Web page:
Eye For Film >> Movies >> Robin Robin (2021) Film Review
Reviewed by: Amber Wilkinson
This latest short film from Aardman studios is aimed at the sort of very young audience who are charmed by The Gruffalo but its sweet centre might prove a bit sticky for older audiences. We meet Robin (Bronte Carmichael) as an egg that has a mini-adventure even before it hatches and who finds herself taken in by a friendly family of mice.
The mice are expert sneakers, going on nightly forays into homes in the district for crumbs and when we catch up with them a year later, we see that Robin, complete with a pair of self-fashioned mouse ears, also goes a long. The trouble is that Robin is terrible at robbing. She thinks she's being quiet when she's singing at the top of her voice and stumbles through rooms like a bull in a china shop. When a night-time adventure sees her path cross that of a local Magpie (Richard E Grant), the pair of them hatch a plan to steal a Christmas tree star they believe will make their wishes come true, while trying to avoid the local cat (Gillian Anderson, enjoying being the bad guy).
The fuzzy-felt style animation, directed by Daniel Ojari (Slow Derek) and Mikey Please (The Eagleman Stag) has that endearing tactile quality that stop-motion always brings but the whole enterprise could use more wind beneath its wings. It's not a problem that the musical numbers from The Bookshop Band (Please's brother Ben and sister-in-law Beth) are sung by the members of the cast in rustic fashion but they lack any real hook that will have children singing them afterwards - as though they have been written for a much older audience than the animation target.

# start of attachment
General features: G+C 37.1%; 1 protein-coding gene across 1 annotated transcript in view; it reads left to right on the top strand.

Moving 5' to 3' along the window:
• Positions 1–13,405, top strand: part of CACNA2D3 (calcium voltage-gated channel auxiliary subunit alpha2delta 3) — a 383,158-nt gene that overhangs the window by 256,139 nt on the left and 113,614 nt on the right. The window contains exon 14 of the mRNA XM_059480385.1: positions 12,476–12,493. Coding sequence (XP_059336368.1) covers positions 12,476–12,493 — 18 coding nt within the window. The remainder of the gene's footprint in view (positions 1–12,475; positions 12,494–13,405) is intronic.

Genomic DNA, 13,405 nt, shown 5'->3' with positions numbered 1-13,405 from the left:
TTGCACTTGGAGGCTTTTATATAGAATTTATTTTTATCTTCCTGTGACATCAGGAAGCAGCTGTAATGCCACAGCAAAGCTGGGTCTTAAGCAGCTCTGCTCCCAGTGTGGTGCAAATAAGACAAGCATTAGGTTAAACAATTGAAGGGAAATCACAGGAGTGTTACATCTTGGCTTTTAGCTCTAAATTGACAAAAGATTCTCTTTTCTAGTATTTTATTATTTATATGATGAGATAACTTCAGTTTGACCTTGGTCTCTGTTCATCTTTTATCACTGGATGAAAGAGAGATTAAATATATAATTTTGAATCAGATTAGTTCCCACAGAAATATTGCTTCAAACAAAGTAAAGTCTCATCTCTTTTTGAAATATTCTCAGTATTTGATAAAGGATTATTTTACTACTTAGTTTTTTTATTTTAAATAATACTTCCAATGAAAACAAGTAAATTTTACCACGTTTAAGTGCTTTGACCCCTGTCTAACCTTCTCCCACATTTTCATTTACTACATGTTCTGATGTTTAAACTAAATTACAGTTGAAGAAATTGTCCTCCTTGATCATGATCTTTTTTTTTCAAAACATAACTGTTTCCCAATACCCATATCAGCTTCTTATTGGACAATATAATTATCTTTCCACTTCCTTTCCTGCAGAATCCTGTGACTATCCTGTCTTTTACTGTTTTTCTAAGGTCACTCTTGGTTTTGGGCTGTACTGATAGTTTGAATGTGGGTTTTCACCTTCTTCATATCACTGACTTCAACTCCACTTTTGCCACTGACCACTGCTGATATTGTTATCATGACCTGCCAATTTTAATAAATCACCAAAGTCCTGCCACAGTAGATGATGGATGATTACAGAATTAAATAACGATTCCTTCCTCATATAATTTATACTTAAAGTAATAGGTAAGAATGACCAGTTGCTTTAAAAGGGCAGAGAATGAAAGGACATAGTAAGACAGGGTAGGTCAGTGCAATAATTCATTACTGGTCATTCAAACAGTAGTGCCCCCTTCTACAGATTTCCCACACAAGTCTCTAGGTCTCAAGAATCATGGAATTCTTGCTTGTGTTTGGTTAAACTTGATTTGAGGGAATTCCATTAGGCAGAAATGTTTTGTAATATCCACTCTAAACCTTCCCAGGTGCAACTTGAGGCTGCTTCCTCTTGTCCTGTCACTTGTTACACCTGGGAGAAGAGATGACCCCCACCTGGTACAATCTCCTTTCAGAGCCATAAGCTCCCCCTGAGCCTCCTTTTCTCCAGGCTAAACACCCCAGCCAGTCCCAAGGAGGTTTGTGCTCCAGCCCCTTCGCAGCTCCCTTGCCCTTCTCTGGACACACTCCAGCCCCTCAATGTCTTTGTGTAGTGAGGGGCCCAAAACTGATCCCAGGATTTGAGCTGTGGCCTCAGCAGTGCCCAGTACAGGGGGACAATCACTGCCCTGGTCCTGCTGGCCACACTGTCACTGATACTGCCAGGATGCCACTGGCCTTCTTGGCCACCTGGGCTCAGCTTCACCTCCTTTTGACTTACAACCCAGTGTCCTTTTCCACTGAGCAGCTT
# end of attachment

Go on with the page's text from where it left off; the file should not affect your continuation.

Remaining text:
The action also feels under-powered in places, with set pieces mainly reminding you of other, more accomplished Wallace & Gromit outings, while you long for a bit more of the Gruffalo's heart. Those of a certain age may also find themselves reminiscing about You & Me's Alice and Crow. Robin Robin's underlying message is infused with the warmth of Christmas and the importance of families, however unconventional, but it could do with a bit more sparkle and fizz.Reviewed on: 14 Dec 2021